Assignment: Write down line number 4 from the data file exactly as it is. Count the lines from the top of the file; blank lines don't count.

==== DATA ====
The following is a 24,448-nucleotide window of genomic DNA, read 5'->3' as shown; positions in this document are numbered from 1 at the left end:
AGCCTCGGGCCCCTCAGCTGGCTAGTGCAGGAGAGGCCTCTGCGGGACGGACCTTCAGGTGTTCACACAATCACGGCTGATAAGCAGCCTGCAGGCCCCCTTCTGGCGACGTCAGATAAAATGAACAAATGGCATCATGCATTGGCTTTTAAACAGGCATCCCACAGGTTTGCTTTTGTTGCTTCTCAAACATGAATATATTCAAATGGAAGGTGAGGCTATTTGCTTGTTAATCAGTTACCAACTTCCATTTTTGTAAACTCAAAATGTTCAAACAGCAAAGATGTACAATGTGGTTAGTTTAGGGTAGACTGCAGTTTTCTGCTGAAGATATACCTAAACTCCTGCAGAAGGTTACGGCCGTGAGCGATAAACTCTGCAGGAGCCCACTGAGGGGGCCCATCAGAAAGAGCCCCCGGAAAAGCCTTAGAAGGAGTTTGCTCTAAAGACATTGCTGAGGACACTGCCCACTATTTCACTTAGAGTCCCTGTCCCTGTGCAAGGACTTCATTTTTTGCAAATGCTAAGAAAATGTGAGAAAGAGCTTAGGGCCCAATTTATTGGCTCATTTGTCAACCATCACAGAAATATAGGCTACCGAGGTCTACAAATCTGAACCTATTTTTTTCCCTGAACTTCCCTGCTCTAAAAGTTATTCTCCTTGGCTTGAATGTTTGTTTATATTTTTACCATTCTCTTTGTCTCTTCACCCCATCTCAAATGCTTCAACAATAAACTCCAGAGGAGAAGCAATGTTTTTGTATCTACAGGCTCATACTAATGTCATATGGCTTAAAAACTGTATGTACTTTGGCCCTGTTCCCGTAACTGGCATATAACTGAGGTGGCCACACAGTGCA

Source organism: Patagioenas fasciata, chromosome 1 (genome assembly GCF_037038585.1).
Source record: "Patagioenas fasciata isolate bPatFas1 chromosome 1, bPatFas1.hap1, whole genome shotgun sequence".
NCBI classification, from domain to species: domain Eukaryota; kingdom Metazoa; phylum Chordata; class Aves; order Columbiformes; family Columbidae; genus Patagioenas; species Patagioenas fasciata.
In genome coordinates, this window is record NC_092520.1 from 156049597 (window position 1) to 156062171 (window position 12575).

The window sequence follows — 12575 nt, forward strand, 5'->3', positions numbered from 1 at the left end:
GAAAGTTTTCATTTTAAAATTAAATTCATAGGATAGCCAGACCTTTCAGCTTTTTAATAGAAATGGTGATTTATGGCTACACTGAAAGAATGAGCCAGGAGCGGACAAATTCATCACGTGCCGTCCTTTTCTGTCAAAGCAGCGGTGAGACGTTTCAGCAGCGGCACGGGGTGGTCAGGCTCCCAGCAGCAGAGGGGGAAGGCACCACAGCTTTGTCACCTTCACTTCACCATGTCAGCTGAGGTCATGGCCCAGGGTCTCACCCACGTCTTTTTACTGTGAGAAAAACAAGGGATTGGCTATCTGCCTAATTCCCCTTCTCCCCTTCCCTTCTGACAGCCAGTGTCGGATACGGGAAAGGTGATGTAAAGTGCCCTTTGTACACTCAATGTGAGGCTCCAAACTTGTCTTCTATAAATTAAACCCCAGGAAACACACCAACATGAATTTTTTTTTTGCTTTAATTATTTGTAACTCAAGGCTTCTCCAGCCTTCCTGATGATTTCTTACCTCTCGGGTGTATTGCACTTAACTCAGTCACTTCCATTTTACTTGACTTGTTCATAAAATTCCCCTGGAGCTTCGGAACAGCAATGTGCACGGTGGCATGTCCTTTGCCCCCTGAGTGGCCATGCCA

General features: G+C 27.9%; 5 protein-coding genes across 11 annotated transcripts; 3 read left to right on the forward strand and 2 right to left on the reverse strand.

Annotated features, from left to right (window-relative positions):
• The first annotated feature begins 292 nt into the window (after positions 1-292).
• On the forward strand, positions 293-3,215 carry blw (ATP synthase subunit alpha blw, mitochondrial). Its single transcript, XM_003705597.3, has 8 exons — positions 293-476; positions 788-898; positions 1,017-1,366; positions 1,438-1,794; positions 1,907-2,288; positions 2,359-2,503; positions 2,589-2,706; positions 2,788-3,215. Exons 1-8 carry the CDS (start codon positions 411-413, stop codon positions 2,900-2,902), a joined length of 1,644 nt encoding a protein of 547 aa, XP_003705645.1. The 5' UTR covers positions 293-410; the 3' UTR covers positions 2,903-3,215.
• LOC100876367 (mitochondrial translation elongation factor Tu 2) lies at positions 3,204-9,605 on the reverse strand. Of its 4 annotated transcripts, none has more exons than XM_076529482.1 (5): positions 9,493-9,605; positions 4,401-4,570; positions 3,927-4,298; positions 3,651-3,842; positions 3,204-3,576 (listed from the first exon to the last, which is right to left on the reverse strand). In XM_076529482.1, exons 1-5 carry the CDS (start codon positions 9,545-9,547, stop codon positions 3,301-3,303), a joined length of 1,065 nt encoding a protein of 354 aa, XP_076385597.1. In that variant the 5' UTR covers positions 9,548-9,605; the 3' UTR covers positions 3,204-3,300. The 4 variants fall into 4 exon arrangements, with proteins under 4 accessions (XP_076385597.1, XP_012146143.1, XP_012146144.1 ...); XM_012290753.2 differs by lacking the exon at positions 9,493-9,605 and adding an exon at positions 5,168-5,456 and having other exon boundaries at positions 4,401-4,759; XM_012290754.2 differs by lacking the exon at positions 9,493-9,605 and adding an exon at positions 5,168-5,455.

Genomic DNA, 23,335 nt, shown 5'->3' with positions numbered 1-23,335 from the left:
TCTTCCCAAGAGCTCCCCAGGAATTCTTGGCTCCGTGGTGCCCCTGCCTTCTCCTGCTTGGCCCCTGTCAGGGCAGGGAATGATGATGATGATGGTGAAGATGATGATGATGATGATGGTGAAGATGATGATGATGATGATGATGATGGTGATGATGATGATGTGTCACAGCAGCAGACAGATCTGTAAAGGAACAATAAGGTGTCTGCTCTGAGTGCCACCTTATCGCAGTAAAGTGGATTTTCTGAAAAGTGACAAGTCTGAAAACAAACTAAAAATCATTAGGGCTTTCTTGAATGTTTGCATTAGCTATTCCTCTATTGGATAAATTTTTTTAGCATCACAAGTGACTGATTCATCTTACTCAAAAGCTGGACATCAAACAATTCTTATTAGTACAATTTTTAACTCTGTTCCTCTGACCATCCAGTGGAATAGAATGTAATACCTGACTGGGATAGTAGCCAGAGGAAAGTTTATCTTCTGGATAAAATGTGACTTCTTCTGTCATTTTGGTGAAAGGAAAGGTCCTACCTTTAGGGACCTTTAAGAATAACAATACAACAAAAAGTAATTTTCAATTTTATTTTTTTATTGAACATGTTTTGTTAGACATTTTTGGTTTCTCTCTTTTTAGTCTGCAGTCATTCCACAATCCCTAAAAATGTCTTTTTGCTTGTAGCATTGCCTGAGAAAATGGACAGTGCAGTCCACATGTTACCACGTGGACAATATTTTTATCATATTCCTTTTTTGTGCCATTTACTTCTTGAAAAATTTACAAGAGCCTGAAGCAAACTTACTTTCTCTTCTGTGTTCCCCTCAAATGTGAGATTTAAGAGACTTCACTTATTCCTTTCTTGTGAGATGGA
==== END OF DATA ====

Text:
Source record: "Patagioenas fasciata isolate bPatFas1 chromosome 1, bPatFas1.hap1, whole genome shotgun sequence".